Year: 2020 Source: Journal of the American Veterinary Medical Association. (2020). 256(11), 1237-1244. SIEC No: 20200451

In the first broad-based study of mental health and wellbeing in the veterinary profession, the Merck Animal Health Veterinary Wellbeing Study,1 conducted in 2017, revealed that the prevalence of serious psychological distress among working US veterinarians was consistent with the prevalence in the general US population of employed adults. This study also showed that, on average, the wellbeing of these veterinarians was slightly lower than in the general population, although older (≥ 55 years old) veterinarians enjoyed higher levels of wellbeing than their non-veterinarian counterparts. A high percentage (88%) of respondents with serious psychological distress self-reported experiencing burnout. Although these insights were important for understanding the mental health and wellbeing of veterinarians, questions remained about factors underlying burnout, as well as job satisfaction, including the potential impact of employment compensation method (ie, production based, salary, or a combination of the 2) on job satisfaction.

A new study was subsequently undertaken not only to compare mental health and wellbeing among US veterinarians against previous findings, but also to more closely examine several related issues, including burnout, substance use disorder, suicide ideation and attempts, job satisfaction, and cyberbullying. This research was again conducted by Brakke Consulting in collaboration with the AVMA. Staff at Brakke Consulting engaged a team of experts who had advised on the earlier study. Merck Animal Health, a supplier of pharmaceuticals and vaccines to the veterinary industry, sponsored the project and participated in its implementation.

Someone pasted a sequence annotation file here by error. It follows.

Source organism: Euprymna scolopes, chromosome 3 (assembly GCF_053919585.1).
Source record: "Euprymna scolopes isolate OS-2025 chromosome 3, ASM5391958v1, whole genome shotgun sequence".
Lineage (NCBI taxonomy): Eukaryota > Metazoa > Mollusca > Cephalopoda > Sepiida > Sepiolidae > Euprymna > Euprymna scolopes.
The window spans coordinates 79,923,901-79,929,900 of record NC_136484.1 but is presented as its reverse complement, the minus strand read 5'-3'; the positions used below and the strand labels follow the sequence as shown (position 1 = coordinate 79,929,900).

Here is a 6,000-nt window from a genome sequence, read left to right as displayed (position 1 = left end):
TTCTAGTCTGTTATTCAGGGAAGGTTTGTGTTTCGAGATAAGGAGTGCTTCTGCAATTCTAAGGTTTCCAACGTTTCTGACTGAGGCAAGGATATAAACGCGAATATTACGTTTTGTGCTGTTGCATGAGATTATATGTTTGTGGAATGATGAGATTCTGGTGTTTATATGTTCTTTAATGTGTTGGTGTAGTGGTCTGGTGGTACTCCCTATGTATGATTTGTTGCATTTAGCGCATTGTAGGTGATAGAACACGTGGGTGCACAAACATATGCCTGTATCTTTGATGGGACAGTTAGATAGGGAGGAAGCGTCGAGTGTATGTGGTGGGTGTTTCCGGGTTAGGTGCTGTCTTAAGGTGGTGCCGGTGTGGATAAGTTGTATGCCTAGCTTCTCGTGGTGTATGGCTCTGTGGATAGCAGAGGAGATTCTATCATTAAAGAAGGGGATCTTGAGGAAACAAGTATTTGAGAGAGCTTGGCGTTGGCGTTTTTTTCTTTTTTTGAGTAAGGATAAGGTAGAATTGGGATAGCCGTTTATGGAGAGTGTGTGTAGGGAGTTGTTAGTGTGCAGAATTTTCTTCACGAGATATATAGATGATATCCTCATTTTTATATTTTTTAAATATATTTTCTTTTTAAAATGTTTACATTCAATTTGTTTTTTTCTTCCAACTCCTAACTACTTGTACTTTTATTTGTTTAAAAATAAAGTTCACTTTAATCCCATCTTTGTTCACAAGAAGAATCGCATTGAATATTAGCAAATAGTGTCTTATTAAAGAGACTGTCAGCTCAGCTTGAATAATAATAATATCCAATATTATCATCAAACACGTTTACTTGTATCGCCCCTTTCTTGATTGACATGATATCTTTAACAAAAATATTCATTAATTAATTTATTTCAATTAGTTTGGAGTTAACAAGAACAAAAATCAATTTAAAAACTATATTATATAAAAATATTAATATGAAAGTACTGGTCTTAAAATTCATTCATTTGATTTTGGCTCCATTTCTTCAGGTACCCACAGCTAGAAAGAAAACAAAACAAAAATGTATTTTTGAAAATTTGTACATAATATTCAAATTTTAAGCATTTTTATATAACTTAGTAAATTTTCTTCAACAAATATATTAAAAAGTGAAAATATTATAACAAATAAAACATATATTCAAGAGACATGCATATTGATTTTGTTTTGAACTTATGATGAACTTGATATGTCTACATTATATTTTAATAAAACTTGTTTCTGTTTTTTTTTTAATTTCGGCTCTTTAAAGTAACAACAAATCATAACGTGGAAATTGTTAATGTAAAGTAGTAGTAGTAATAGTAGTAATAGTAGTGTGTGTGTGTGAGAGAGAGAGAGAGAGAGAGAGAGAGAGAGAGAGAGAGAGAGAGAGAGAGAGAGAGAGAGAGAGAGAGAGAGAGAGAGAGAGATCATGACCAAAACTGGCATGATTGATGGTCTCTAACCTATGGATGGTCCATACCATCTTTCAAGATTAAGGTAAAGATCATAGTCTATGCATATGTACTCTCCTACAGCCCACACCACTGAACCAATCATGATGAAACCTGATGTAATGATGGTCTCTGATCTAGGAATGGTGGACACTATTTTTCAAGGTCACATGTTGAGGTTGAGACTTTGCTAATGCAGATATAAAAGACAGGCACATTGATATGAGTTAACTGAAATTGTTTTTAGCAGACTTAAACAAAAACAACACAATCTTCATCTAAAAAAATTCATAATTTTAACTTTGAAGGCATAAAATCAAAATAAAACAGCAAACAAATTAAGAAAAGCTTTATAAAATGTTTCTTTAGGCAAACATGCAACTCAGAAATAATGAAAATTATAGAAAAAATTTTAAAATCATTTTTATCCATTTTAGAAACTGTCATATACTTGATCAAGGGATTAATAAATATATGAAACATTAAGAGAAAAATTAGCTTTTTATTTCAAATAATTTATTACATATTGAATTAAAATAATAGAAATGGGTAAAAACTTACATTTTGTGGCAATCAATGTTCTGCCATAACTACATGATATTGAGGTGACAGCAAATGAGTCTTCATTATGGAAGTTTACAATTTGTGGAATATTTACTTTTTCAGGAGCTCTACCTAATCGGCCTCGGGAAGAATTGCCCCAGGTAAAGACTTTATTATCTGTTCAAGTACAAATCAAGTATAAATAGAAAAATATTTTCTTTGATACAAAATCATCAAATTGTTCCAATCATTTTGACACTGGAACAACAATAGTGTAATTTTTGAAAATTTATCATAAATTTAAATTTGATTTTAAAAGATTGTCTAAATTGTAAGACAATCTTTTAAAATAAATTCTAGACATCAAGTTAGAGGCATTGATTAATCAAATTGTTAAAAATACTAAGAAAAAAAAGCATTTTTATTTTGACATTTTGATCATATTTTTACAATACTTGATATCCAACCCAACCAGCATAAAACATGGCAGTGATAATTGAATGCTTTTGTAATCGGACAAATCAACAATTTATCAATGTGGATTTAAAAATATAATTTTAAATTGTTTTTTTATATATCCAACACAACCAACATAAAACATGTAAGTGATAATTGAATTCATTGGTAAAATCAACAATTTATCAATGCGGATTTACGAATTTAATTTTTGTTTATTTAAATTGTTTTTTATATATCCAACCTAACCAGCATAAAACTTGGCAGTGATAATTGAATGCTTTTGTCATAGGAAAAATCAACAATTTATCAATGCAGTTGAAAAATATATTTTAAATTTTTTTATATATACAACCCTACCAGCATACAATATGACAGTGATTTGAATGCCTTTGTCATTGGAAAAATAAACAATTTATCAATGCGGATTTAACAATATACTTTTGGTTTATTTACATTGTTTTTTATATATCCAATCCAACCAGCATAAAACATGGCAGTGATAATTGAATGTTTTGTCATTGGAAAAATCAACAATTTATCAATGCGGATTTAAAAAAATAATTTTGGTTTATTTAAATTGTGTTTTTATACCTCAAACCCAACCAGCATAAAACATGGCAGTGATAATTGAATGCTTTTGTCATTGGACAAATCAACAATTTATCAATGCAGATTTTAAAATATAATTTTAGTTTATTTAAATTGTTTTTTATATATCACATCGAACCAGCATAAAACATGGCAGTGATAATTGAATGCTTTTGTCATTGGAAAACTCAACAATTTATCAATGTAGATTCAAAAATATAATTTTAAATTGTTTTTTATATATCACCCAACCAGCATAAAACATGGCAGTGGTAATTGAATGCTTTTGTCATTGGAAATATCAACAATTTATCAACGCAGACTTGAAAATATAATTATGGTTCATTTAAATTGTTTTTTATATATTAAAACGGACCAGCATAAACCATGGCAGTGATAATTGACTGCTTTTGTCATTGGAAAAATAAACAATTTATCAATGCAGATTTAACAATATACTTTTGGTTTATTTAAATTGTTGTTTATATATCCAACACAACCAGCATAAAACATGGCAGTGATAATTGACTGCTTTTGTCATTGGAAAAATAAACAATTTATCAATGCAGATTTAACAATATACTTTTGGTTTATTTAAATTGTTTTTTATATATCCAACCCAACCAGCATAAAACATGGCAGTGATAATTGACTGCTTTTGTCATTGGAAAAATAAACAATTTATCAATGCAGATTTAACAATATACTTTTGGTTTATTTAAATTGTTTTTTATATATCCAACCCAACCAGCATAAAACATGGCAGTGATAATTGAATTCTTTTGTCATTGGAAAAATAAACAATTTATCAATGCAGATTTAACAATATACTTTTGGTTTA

The 4 main objectives of this new study—the Merck Animal Health Veterinarian Wellbeing Study II—were to monitor the wellbeing and mental health of US veterinarians, compare key findings against those for physicians and employed adults in the US general population where appropriate, examine several health and wellbeing issues in more depth, and evaluate potential techniques to improve mental health and wellbeing.